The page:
Around the world the death penalty is a controversial subject; it is banned in 141 countries and others have not executed anyone for many years despite it being legal. In 2014 Amnesty International recorded executions happening in 22 countries, and the US was in the top five list of nations who committed the most executions, having executed 35 people in 2014.
The method of execution varies from state to state, with lethal injection, gas chamber, electrocution and even hanging and firing squads. Lethal injection is the most common method, however in recent years this controversial subject has become even more controversial after an export ban from the EU has led to a shortage in the drugs used leading to a number of ‘botched’ executions.
The drug in question is called sodium thiopental, which is an anaesthetic, and after the 2011 ban companies around the world have gradually refused to sell the drug to the USA citing pressure from activists, fear of lawsuits and ethical obligations/concerns.
So what’s being used instead? Well, some states, like Oklahoma, who have switched to a different drug, pentobarbital, which has been primarily used to euthanize animals and which is also now subject to a sales ban from the EU. Other states are effectively experimenting with combinations of the sedative midazolam and painkiller hydromorphone, a mixture that resulted in Dennis McGuire taking 26 minutes to die.
In Arizona, Joseph Wood took almost two hours to die; in fact the process was so traumatic for all involved that an emergency appeal was launched to stop the execution during the procedure.
While many people would struggle to be sympathetic towards a convicted murderer, is this the right way to treat a human being? Prisoners on death row spend years waiting for their execution, so it would not be a big stretch to give them a life sentence, and we all know that life means life in America, where sentences of over 1000 years have been given out in the past.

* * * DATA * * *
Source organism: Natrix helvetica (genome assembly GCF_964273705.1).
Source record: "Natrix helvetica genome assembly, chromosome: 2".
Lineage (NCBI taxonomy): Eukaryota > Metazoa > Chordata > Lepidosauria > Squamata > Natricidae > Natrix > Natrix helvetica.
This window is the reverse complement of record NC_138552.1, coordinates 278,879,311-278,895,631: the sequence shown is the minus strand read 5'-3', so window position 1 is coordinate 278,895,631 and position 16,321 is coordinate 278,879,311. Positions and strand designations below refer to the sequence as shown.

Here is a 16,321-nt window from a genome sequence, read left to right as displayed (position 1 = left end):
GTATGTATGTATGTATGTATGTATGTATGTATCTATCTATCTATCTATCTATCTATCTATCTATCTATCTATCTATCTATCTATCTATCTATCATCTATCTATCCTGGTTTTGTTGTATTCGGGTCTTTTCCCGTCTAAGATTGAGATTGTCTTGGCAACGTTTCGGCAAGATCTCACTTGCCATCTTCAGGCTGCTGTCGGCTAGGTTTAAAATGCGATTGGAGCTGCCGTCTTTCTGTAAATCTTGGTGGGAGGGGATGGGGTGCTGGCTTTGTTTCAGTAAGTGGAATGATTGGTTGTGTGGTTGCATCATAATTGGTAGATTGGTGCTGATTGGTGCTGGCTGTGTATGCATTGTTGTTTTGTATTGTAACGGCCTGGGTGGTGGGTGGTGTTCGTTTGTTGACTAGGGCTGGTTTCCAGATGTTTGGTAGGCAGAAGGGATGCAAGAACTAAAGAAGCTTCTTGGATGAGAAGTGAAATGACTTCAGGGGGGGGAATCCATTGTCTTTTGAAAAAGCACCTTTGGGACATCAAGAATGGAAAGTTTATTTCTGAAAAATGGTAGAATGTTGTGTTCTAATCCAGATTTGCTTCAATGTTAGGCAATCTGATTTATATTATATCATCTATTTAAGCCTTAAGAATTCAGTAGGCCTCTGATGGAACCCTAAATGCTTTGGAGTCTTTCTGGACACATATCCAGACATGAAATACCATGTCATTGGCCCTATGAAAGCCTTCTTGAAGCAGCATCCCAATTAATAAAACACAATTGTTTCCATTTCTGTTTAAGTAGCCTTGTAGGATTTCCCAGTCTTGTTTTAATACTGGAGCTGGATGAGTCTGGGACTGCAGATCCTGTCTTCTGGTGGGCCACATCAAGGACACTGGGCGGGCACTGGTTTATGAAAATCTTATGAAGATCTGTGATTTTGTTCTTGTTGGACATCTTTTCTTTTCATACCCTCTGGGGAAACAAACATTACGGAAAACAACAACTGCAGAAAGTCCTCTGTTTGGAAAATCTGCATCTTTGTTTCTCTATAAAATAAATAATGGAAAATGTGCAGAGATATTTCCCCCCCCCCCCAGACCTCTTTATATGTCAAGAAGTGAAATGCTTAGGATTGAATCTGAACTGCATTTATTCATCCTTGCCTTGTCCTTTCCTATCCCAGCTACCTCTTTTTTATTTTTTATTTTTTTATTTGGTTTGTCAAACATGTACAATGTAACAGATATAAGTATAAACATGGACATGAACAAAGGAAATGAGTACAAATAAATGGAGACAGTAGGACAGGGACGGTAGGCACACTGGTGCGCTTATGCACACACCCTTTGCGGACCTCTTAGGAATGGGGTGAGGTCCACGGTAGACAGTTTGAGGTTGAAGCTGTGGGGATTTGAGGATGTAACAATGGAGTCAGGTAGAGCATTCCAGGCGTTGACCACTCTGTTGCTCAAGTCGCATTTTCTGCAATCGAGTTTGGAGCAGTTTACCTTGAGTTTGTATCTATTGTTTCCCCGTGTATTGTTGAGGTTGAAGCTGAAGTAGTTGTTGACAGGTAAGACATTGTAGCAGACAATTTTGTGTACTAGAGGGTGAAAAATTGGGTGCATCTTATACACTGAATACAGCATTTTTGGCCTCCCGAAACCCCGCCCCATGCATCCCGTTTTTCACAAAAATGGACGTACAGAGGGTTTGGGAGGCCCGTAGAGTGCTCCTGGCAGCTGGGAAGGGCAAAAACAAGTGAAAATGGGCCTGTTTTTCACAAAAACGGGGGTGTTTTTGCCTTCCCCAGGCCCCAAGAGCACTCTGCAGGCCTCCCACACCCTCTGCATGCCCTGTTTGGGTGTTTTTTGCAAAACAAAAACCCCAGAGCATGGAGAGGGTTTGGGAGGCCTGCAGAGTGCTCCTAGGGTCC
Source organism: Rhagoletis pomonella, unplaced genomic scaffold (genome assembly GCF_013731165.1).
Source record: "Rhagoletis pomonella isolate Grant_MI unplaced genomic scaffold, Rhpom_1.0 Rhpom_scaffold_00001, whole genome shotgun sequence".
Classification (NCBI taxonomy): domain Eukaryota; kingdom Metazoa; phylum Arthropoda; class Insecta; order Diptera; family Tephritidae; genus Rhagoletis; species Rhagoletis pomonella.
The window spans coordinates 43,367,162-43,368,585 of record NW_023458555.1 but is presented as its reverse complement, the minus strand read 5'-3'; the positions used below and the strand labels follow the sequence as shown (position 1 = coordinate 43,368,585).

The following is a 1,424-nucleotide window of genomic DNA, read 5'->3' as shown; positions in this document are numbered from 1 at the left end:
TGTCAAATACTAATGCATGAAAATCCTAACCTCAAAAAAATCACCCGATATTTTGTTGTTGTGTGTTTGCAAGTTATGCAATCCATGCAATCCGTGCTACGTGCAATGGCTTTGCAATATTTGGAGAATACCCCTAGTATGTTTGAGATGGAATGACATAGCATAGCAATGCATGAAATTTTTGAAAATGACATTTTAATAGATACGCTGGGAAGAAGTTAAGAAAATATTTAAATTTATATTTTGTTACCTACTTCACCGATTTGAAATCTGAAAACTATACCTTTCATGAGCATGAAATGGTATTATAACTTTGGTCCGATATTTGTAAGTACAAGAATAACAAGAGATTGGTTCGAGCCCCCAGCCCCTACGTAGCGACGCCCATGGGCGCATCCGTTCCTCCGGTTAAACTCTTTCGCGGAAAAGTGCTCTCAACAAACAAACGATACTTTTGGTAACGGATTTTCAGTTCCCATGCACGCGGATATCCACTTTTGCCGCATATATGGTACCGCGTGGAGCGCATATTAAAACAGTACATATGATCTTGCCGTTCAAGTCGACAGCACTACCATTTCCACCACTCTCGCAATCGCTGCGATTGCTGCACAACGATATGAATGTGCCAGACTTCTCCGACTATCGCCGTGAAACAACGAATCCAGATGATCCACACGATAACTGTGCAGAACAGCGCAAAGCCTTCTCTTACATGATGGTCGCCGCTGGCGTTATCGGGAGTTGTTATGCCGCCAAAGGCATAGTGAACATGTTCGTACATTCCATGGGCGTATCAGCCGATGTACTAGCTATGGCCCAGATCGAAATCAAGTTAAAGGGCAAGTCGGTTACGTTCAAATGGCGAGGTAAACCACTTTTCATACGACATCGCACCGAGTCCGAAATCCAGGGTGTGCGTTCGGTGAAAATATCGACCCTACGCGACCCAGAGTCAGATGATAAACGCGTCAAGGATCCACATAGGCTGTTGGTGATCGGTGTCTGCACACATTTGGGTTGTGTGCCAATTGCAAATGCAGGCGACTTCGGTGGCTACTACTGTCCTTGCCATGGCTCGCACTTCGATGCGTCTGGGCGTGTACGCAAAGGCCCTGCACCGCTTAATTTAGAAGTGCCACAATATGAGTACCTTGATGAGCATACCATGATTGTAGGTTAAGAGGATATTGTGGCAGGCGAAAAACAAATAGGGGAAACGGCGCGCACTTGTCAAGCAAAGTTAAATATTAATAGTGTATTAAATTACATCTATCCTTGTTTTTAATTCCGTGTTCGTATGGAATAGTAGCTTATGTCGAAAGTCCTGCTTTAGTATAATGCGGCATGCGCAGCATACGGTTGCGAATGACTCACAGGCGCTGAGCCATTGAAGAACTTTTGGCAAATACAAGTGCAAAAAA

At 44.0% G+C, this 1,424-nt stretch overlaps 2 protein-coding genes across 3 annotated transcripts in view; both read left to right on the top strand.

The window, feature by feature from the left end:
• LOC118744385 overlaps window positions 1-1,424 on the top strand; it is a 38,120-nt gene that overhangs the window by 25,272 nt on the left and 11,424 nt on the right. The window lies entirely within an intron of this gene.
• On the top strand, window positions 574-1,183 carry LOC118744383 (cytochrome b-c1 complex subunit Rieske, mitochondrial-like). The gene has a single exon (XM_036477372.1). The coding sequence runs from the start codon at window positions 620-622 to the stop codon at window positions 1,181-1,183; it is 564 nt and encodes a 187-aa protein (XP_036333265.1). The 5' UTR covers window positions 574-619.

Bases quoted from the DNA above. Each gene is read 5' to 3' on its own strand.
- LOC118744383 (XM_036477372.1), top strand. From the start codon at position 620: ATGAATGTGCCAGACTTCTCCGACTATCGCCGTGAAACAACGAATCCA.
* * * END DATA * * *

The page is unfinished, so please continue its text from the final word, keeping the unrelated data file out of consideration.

Arguments against the penalty are also losing credibility, the claim that the death penalty is a deterrent is false as statistics show that states with the death penalty actually have a higher murder rate than states without. Despite there being legislation saying that offenders with mental illness cannot be executed there are plenty of cases of these rules being ignored (this actually breaches international law but Human Rights is a subject for another article), and what about the cases of the innocent being executed?
There is also a proven unfair bias with those from poor or minority backgrounds more likely to be sentenced to death, it is also more common when the victim was white. Part of the reason is that poor defendants are unable to afford a decent defence unlike their richer counterparts, and another is institutionalised racism.
However, it is important to keep in mind that the US is not the worst offender, China, Iran, Saudi Arabia and Iraq all executed more people than the United States. But, with the growing issues of the US being able to obtain the drugs needed for their executions, maybe they will joining the countries who have already abolished the death penalty.